Talk Is Cheap

Earth takes 365.256 days to complete its orbit around the sun. During that time, its position in space determines our seasons, which affects our agriculture, which affects our food, which affects our diets, which affects our health, and so on. Earth’s journey through space is so revered, we measure time by the number of orbits we’ve experienced. So far, my high score is 24. I plan on outdoing myself this year.

As humans, we love to count down the moment our planet completes its revolution every single year. We observe this celestial phenomenon and, of course, focus on how it pertains to ourselves. So, what are your resolutions this year? Are you going to eat healthier? Train for a marathon? Maybe finish that novel you’re working on?

This year, I didn’t declare a resolution.

I found myself repeating the same resolutions over the past few years, which means I haven’t resolved as much as I expected. I’m not alone in my yearly shortcomings, but I would rather not be a part of misery’s company. No offense, misery.

To be clear, I’m not giving up on having goals. I can argue that low expectations means less disappointment, but that’s not how I roll. Instead, I’m giving up the idea of having a lofty goal to discuss around New Year’s Day and then forgetting about it. I learned that if I treat my goals as a conversation piece, they might stay that way. Talk is cheap, after all.

I used to think that if I declared my resolution to the world, then I would be held accountable for it. I didn’t want to seem like a liar, especially to myself. But then I saw a brief TED talk by entrepreneur David Shivers that made me think otherwise.

As Mr. Shivers described, I felt a sense of accomplishment when I talked about my goals. I even received praise for my ambition before I had done a single thing. These pats on the back can be addictive and can lull us into a false sense of satisfaction. Instead of actually working towards our goals, we might talk them to death. Then, we can wait for the next year to try again.

Over time, I realized that my friends never reprimanded me for falling short of my goals. I previously thought that someone could keep me in line if couldn’t do it myself. I was wrong. Besides, my friends are too concerned with their own lives to constantly police mine. How selfish of them for thinking about themselves instead of me, right?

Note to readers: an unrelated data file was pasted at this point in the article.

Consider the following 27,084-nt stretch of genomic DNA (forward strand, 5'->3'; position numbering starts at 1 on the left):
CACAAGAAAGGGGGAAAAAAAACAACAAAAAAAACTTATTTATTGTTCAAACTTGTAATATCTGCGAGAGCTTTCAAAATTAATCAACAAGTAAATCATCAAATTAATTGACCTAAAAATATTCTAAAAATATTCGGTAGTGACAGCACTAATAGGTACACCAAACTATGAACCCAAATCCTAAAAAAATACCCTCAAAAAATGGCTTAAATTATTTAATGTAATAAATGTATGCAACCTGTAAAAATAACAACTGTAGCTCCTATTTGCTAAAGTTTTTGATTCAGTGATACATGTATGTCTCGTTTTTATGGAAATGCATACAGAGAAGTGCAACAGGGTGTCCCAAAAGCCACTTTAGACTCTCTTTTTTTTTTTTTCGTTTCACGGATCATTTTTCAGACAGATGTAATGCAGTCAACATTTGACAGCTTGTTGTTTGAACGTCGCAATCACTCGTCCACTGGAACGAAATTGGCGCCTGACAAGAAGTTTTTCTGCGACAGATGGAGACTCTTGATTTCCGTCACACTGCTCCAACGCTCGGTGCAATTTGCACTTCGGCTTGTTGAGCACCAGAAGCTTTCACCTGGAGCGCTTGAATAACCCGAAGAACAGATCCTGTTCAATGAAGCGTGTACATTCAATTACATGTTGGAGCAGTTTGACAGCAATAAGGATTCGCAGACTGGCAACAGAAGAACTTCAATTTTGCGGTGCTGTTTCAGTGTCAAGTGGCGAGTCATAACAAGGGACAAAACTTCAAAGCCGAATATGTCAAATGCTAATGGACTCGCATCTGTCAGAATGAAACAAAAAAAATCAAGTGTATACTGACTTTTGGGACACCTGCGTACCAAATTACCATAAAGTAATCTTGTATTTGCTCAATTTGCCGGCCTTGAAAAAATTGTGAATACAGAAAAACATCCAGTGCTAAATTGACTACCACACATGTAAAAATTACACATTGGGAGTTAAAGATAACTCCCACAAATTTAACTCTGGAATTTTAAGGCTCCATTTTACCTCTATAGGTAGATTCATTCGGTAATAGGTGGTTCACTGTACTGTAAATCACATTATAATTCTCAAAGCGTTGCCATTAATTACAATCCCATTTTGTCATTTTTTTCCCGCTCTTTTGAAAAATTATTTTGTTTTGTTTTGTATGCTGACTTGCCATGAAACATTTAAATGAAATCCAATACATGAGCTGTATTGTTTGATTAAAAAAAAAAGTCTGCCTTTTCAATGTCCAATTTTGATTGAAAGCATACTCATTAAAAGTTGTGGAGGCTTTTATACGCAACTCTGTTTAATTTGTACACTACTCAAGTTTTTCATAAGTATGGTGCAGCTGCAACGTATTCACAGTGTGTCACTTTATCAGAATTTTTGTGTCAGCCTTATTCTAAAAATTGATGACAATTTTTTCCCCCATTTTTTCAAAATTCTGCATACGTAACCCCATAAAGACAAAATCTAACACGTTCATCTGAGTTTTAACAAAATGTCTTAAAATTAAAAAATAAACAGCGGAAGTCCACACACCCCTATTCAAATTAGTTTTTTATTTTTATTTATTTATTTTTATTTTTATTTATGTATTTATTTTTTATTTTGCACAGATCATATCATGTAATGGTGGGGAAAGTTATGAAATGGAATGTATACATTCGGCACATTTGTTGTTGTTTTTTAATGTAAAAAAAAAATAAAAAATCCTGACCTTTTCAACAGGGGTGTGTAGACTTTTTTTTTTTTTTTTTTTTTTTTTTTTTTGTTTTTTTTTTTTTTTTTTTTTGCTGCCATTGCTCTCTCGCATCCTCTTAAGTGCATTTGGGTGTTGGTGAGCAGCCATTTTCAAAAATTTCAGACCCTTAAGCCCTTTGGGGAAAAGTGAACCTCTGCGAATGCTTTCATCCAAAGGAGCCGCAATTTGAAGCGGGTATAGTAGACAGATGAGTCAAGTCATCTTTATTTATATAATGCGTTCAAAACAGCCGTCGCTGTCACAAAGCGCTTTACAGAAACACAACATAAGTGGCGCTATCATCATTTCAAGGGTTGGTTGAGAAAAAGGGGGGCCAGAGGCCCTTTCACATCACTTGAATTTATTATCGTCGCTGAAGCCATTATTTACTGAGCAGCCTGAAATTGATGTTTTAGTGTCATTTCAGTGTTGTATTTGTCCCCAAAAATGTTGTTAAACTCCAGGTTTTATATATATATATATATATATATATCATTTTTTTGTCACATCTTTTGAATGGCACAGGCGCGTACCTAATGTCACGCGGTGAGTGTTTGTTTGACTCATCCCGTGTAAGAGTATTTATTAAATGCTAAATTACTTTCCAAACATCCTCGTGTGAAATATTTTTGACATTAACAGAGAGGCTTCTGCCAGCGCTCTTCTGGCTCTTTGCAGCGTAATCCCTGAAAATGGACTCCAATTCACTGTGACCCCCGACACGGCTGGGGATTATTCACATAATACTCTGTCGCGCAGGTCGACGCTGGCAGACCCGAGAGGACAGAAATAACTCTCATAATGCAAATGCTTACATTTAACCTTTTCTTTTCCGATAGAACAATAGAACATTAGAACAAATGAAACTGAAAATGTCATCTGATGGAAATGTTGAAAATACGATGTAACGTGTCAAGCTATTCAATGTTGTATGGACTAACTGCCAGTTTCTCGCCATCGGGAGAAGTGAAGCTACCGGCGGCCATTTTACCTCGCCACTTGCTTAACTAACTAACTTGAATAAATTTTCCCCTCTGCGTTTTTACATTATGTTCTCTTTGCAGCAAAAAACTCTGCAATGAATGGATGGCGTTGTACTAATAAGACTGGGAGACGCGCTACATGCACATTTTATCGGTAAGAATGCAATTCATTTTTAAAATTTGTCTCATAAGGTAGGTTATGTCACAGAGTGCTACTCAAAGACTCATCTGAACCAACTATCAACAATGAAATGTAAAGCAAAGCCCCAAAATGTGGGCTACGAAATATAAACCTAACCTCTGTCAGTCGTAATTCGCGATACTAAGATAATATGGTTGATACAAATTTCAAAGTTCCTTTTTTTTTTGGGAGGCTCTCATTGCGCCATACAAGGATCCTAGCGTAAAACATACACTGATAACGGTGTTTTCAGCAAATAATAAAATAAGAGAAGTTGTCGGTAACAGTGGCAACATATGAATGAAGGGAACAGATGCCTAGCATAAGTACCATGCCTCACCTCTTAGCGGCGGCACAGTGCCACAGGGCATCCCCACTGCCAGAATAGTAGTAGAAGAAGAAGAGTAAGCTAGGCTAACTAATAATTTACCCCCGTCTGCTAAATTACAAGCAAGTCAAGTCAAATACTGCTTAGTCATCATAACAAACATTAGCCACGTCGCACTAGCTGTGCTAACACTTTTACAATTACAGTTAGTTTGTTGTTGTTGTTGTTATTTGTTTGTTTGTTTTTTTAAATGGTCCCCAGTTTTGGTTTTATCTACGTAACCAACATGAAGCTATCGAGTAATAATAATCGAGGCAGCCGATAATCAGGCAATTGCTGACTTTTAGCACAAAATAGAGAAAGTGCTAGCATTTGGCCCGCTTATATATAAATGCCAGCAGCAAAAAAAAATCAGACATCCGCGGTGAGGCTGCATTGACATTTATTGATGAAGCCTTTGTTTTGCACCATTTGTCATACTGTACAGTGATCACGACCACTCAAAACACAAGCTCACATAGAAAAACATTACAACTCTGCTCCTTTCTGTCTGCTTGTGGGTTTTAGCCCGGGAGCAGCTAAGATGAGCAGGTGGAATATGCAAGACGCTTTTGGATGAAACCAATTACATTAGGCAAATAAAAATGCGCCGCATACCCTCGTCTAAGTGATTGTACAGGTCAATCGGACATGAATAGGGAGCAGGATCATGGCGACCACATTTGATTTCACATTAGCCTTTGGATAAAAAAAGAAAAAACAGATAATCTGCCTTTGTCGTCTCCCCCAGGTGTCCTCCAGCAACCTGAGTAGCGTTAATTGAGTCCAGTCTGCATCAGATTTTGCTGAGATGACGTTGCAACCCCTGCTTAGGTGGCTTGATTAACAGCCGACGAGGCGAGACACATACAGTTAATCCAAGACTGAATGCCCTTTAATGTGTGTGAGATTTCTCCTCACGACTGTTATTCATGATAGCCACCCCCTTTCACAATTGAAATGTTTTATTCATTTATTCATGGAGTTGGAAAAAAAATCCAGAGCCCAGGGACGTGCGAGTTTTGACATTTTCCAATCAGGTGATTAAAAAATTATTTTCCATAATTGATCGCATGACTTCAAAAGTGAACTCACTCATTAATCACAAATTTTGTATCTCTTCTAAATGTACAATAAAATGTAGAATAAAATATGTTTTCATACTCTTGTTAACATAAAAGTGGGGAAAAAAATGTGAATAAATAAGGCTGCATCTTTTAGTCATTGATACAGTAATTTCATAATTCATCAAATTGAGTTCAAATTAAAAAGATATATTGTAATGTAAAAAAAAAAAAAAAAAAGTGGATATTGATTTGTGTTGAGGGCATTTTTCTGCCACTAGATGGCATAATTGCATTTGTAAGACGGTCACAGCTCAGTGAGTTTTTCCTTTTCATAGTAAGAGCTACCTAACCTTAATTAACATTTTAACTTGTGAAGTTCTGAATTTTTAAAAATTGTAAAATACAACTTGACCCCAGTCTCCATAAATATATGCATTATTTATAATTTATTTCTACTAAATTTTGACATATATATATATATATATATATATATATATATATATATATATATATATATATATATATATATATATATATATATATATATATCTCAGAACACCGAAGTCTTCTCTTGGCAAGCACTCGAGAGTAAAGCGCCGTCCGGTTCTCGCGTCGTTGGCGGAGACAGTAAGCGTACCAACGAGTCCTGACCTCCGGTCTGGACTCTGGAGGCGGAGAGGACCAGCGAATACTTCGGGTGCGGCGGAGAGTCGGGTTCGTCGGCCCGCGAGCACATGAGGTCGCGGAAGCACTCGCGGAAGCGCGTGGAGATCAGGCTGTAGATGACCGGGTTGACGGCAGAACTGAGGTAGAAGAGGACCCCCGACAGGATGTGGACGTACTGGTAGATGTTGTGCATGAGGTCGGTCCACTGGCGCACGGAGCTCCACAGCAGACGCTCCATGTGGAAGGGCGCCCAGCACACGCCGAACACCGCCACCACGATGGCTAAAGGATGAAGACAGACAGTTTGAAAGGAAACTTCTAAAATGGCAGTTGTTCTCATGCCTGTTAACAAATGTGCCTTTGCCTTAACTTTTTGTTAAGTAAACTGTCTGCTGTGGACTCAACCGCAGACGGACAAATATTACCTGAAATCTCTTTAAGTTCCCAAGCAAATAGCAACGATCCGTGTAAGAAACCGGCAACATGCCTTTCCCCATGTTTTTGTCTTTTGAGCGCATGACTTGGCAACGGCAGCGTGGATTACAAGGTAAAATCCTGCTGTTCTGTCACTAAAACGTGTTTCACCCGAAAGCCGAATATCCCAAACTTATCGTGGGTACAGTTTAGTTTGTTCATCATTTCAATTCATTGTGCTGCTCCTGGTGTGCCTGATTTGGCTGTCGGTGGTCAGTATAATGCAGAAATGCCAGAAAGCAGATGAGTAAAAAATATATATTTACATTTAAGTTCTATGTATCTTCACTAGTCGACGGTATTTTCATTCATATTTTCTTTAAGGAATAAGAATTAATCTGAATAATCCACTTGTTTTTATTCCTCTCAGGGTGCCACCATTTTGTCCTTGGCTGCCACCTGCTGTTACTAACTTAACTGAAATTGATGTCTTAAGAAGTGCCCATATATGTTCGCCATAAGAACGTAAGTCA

When I take a step back, I can see where my resolutions went sour. I treated my goals as a wish list instead of a to-do list. I got used to the idea that I had another day in the year to make up for today’s inaction. I was the only one that held myself accountable, and I forgave myself too easily when I fell short. Ultimately, my habits led me to an “I’ll do it tomorrow” attitude. But tomorrow never came. I only have today.

Today, I can make a decision to work towards my goals. I can break down my overly ambitious resolutions into tangible milestones. I can track my progress while I improve myself. I can talk myself out of giving up. I don’t need a new year; I exist in a perfectly fine year to accomplish something.

In the meantime, let’s take time to appreciate Earth’s 584 million mile trek around the sun. Let’s be thankful that our planet is gravitationally tethered to a reliable light source. It’s a good thing that our cosmic setup allows us to measure time by years, or we wouldn’t have goals in the first place.

We can let our accomplishments speak for themselves later.

One thought on “Talk Is Cheap”

  1. I used to do Resolutions as well, but I would only achieve about half of them. And then when I turned 25 or so I decided to make a list of things to accomplish before turning 30…and now I haven’t updated or even looked at it this year. Talk really is cheap. I will probably try to keep my goals to myself now, lest I feel more ashamed.

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